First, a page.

staff-bios faq
Community Trust Health Report

Tale of a Journey Reaches Troubled Teens

Dozens of troubled and severely disturbed youth have been set on the road to recovery from their mental illnesses with a unique form of group therapy pioneered by Ron Phillips of the Campbell Lodge mental health unit at Middlemore Hospital.

The technique, Therapeutic Storytelling Intervention (TSI), uses the fictional tale of a boy's journey from childhood to adulthood to "touch and open young people in surprising and amazing ways".

Working with groups of eight or nine, Ron draws on the theme of his Tolkien-style book Gem of the First Water to reach his patients and help them to understand and overcome their own issues and problems.

On the way they become involved in a "questioning process" that enables them to identify with the main character as he copes with the struggles of adolescence which "provoke reflection and provide a blueprint for change".

Explains Ron: "Although telling stories attracts them initially, it is the relationship between the Storytelling, the questioning process and the interaction between the storyteller and the group that forms TSI."

Therapeutic Storytelling InterventionCampbell Lodge is part of the Counties Manukau mental health service, where Ron has been a family and group therapist for seven years. He has a Masters Degree in counselling and guidance and developed TSI after finding troubled teens difficult to reach using more traditional forms of therapy.

The programme is custom built for youth who suffer from mental illness and according to Campbell Lodge clinical head Hugh Clarkson, it has a much higher success rate than other group therapy approaches.

Compared with only about three sessions in other courses, Campbell Lodge patients become so absorbed in the story and the process that during each 16 to 18 week course, they attend an average 14 sessions.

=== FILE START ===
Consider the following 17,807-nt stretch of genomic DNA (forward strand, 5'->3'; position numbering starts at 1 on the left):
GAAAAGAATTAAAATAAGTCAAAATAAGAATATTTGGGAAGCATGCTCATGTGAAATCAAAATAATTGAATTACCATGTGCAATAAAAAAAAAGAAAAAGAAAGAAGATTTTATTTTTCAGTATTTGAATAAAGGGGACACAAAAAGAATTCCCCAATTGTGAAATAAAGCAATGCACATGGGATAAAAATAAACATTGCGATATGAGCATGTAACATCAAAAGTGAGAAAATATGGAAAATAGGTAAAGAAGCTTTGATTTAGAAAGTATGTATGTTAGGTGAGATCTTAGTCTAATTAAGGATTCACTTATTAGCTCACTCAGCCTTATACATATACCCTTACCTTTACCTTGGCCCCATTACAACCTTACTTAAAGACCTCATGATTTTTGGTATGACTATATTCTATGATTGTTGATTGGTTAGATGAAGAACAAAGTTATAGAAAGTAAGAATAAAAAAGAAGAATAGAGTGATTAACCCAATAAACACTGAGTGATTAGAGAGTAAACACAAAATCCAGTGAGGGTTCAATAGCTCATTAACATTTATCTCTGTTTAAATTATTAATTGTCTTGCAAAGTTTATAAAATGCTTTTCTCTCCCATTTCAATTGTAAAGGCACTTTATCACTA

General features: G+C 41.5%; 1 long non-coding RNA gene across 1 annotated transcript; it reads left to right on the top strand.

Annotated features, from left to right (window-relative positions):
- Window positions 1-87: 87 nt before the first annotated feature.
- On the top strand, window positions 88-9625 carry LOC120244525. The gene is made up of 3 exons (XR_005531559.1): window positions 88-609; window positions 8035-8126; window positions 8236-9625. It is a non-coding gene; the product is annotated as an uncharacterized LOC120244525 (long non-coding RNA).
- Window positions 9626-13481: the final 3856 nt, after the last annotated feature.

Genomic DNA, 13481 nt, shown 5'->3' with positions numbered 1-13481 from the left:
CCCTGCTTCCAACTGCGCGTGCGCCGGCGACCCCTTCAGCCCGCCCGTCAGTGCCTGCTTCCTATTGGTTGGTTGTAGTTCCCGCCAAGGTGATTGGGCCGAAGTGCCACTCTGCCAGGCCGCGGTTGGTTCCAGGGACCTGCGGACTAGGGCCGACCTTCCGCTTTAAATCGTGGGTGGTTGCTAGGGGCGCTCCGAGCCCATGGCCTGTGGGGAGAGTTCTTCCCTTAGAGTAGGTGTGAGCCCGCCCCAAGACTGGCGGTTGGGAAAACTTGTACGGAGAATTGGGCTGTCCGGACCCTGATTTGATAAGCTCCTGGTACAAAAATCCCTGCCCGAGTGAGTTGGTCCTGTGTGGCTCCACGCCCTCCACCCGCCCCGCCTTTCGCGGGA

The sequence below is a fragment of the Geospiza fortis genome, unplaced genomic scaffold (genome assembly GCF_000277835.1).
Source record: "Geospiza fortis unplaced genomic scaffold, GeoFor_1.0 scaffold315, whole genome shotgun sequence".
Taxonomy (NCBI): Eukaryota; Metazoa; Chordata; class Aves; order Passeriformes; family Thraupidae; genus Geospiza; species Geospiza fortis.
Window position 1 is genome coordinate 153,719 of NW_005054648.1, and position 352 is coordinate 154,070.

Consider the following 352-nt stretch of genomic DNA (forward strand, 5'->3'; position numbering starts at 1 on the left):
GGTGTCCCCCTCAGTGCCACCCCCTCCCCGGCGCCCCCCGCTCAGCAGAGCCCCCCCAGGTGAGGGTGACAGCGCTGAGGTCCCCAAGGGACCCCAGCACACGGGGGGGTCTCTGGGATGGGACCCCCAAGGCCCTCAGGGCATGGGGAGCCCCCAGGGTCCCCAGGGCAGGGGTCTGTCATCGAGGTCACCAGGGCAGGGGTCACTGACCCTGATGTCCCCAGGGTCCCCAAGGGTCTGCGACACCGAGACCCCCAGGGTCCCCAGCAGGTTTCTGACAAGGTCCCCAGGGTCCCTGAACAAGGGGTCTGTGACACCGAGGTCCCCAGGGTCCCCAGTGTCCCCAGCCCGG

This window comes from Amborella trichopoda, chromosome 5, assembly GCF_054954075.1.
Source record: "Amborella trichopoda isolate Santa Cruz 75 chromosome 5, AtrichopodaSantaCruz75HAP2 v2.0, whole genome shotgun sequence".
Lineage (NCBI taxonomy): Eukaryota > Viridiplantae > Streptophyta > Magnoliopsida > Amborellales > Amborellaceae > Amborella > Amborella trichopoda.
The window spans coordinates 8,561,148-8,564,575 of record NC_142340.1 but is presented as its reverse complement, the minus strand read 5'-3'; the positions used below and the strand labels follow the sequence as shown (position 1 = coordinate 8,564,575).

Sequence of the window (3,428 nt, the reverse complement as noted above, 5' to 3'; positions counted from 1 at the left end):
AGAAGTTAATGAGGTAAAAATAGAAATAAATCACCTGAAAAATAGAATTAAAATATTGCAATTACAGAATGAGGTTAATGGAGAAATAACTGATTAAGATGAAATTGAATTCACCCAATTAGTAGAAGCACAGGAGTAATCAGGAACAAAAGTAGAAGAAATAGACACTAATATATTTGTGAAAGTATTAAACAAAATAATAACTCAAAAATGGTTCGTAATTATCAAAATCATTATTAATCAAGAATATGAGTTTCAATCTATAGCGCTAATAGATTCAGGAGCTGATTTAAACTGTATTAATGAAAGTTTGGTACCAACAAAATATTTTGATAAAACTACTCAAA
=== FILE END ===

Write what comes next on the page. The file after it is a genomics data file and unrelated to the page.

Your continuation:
The technique is also being used by the police and the Drug Abuse Resistance Education (DARE) Foundation in its To Make a Change programme. The Safer Streets Trust has taken it to 200 high schools throughout the country and there is wide interest in TSI in the USA and Australia.

Another example of the lodge's outreach programme can be seen at Kedgley Intermediate School in Papatoetoe, where Deputy Principal Carol Taylor and two other staff members run TSI groups for children at risk.

The aim is to prevent the development of mental health or other problems further down the track. Carol says that in terms of children's ability to take responsibility for themselves and their behaviour, the success has been phenomenal.

Over the course of the programme, seven or eight students get together for supervised, hour-long sessions twice a week and go through a self-realisation journey. "At the end of their journey, we provide each student with a copy of Gem of the First Water," says Carol.

"Most of them take it home to share with their family and use as a reference for their journey into adulthood. We are constantly amazed at the courage with which our young people who have completed the TSI journey face traumatic and scary life events."

Ron Phillips says TSI at Kedgley Intermediate is an excellent example of community outreach in terms of preventive medicine. "Once these issues are resolved at this level, the need for further treatment is greatly diminished," he says.

For more information on Ron's form of group therapy, visit the website at


Our Goals, Organization & Policy

Message from the Executive Secretary | The USA: A Prosperous & Confident Nation | Our Charter
Our Goals, Strategies and Objectives | Our Organization | Policy and Administration
Frequently Asked Questions | Volunteer To Help | Sponsors | Staff Biographies | Links

What Are We Doing For Young Americans?